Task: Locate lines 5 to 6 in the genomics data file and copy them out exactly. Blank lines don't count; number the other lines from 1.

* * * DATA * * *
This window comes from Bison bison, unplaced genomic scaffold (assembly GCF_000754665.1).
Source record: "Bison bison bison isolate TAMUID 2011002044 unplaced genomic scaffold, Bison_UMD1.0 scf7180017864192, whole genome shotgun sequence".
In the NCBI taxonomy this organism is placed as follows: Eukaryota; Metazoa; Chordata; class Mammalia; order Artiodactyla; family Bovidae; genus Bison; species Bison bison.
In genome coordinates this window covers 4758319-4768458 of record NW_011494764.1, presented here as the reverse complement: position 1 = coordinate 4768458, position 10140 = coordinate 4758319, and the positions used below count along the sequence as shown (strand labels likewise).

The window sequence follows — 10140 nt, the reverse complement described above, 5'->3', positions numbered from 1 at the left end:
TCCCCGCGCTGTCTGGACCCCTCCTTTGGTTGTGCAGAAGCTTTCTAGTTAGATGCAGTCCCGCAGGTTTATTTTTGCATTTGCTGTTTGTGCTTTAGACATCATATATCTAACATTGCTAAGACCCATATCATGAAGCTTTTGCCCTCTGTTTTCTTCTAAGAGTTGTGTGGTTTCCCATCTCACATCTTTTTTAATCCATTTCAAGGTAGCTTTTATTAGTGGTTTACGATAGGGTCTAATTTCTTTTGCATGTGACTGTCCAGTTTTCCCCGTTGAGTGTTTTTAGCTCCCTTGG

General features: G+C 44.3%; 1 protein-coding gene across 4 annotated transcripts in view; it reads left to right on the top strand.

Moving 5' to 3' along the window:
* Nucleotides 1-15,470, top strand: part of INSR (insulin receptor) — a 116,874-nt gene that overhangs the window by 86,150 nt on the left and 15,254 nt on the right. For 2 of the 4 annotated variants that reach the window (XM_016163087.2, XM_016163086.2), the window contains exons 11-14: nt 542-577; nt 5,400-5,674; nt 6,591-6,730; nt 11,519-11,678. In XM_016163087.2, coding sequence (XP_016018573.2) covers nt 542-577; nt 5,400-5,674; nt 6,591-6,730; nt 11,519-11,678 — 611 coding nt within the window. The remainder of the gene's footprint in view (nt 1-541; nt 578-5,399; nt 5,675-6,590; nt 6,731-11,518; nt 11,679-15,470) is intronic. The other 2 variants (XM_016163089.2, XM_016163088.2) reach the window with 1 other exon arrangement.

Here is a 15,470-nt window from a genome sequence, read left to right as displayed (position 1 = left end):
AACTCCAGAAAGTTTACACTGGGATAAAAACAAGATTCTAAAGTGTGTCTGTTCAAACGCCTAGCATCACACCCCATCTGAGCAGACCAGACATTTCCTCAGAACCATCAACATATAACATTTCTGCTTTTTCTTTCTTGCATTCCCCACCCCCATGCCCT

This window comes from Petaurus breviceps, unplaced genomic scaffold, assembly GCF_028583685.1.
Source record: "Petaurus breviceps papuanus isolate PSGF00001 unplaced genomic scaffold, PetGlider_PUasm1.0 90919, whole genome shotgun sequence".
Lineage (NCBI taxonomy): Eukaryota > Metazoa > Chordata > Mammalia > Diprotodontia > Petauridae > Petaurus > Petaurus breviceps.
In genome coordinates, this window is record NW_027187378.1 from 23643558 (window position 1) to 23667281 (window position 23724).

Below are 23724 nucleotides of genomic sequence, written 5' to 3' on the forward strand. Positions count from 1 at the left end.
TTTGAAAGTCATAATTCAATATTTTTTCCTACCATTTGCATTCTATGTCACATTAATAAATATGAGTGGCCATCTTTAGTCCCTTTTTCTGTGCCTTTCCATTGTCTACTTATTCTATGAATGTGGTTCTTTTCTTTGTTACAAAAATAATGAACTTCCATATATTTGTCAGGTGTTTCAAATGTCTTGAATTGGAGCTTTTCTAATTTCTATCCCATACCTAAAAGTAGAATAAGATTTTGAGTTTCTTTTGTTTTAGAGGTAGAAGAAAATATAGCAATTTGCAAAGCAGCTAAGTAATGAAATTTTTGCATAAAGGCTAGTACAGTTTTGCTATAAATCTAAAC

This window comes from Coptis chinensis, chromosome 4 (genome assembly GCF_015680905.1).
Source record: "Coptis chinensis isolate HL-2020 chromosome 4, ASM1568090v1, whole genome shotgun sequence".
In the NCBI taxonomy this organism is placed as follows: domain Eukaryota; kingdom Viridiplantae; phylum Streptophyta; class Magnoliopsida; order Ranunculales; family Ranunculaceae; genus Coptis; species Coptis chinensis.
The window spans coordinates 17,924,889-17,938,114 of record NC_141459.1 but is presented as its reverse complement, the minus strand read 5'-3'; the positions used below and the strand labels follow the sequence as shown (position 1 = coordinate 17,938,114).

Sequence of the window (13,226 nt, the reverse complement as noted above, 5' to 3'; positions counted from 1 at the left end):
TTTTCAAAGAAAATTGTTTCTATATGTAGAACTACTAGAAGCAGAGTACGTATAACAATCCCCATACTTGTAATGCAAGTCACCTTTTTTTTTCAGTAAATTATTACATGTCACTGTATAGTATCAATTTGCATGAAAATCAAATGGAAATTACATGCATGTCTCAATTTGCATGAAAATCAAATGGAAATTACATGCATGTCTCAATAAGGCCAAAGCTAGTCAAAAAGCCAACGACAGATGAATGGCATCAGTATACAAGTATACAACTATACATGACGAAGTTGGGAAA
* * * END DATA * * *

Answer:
The window sequence follows — 10140 nt, the reverse complement described above, 5'->3', positions numbered from 1 at the left end:
TCCCCGCGCTGTCTGGACCCCTCCTTTGGTTGTGCAGAAGCTTTCTAGTTAGATGCAGTCCCGCAGGTTTATTTTTGCATTTGCTGTTTGTGCTTTAGACATCATATATCTAACATTGCTAAGACCCATATCATGAAGCTTTTGCCCTCTGTTTTCTTCTAAGAGTTGTGTGGTTTCCCATCTCACATCTTTTTTAATCCATTTCAAGGTAGCTTTTATTAGTGGTTTACGATAGGGTCTAATTTCTTTTGCATGTGACTGTCCAGTTTTCCCCGTTGAGTGTTTTTAGCTCCCTTGG